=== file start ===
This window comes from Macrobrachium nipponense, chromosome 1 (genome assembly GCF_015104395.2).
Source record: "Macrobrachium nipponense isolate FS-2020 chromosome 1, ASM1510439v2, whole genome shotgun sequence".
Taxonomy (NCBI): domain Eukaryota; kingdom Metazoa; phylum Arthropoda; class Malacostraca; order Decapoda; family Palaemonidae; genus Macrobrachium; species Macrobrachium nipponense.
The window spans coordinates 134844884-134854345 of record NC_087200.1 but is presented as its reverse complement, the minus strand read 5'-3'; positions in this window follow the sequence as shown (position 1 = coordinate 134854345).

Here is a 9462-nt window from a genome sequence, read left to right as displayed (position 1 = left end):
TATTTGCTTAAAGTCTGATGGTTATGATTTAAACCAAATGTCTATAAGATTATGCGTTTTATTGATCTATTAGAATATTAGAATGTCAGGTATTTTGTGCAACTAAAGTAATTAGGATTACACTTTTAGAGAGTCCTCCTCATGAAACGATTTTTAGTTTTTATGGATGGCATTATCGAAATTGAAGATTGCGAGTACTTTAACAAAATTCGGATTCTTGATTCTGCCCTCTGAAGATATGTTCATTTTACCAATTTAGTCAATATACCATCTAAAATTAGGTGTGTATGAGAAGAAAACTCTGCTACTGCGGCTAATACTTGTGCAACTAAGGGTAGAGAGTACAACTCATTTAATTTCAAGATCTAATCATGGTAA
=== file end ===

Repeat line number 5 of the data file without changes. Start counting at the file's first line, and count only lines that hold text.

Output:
Here is a 9462-nt window from a genome sequence, read left to right as displayed (position 1 = left end):